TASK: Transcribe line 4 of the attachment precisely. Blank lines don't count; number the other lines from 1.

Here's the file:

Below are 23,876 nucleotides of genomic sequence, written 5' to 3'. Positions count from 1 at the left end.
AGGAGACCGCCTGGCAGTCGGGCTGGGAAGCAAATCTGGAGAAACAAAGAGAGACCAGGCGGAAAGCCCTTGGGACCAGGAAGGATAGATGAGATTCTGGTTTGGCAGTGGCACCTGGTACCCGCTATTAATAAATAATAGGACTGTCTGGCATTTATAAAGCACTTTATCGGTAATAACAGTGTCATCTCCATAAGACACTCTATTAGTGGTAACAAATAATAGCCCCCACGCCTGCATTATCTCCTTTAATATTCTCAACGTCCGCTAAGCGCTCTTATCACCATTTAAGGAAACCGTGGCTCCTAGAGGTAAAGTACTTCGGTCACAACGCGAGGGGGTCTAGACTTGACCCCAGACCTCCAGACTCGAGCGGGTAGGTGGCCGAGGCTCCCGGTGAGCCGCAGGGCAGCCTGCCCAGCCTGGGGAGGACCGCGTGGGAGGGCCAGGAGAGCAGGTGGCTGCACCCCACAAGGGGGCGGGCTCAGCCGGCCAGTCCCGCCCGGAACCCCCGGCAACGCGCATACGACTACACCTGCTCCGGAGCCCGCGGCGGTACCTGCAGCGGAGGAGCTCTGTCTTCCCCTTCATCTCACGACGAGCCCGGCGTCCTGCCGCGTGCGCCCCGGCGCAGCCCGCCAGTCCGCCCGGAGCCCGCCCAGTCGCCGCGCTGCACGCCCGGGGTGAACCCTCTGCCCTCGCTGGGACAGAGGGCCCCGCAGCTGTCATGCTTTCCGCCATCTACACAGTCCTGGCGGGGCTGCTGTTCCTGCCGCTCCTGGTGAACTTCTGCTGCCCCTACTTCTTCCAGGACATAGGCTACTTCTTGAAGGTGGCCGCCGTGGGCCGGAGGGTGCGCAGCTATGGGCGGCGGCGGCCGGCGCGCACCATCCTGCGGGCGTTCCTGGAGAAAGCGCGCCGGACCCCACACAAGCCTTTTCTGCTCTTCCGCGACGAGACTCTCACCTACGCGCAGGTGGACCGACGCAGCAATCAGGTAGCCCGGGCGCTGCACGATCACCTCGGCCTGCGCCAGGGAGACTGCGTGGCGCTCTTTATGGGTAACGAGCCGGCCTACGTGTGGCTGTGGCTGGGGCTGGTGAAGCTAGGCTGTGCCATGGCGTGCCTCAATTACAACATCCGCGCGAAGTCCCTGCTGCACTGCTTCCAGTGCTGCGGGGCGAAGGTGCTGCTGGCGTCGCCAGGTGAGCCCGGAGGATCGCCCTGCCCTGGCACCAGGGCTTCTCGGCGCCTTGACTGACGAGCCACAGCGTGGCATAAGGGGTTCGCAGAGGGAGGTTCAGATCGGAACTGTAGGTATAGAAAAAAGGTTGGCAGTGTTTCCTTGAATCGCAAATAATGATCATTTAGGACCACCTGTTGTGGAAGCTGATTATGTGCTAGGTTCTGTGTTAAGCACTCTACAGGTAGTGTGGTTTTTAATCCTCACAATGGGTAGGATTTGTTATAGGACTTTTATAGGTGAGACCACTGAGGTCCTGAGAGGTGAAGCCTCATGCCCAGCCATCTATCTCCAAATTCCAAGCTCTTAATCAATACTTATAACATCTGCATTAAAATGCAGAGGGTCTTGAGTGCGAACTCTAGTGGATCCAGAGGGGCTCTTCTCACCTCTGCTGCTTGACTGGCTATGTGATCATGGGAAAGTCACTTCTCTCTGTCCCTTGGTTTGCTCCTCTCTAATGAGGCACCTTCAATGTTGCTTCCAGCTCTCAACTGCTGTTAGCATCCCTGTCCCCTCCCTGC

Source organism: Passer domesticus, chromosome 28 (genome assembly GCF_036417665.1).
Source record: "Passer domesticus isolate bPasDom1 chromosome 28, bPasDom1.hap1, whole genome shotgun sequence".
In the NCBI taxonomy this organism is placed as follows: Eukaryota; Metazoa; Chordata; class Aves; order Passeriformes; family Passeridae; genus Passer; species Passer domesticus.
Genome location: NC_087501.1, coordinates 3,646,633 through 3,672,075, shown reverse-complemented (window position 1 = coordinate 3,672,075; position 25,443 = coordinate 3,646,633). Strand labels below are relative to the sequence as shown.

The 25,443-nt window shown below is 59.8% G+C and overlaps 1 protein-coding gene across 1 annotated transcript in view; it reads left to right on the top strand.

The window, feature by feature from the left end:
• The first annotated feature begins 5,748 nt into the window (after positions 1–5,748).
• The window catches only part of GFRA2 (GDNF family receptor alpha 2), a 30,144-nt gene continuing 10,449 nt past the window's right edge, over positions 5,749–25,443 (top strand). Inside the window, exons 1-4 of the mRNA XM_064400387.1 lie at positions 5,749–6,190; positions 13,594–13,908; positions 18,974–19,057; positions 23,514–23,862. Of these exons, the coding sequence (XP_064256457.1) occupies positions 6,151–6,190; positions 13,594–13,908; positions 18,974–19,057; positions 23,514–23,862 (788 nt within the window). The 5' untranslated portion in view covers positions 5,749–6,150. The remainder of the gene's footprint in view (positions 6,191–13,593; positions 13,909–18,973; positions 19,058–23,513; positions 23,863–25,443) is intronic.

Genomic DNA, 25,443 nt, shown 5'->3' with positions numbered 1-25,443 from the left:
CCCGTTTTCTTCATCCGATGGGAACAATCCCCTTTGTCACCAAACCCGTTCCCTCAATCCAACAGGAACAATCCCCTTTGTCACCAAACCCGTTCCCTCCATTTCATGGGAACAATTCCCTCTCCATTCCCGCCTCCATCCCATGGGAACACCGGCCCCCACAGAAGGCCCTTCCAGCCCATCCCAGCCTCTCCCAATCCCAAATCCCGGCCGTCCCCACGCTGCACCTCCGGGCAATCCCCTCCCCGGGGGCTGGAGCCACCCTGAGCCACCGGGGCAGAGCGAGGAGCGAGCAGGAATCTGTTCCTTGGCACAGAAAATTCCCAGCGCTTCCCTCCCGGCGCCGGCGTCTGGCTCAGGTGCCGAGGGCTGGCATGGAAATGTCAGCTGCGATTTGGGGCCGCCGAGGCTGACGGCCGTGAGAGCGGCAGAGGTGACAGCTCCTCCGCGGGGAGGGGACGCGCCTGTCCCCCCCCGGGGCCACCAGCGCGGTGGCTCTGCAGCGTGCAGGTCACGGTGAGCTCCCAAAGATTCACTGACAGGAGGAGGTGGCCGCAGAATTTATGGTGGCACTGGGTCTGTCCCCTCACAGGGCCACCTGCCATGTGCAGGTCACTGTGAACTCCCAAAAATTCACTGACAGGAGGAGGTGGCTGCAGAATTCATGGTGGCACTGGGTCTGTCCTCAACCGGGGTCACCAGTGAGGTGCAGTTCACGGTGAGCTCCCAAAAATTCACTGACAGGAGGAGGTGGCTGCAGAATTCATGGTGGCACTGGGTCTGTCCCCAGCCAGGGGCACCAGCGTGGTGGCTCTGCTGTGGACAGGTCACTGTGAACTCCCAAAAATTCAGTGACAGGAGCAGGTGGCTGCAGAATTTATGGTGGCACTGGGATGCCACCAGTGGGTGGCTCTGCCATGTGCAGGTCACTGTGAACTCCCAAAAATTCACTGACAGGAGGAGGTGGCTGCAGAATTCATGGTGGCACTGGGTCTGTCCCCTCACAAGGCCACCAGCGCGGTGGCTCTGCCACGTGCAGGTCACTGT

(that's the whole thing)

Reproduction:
Source record: "Passer domesticus isolate bPasDom1 chromosome 28, bPasDom1.hap1, whole genome shotgun sequence".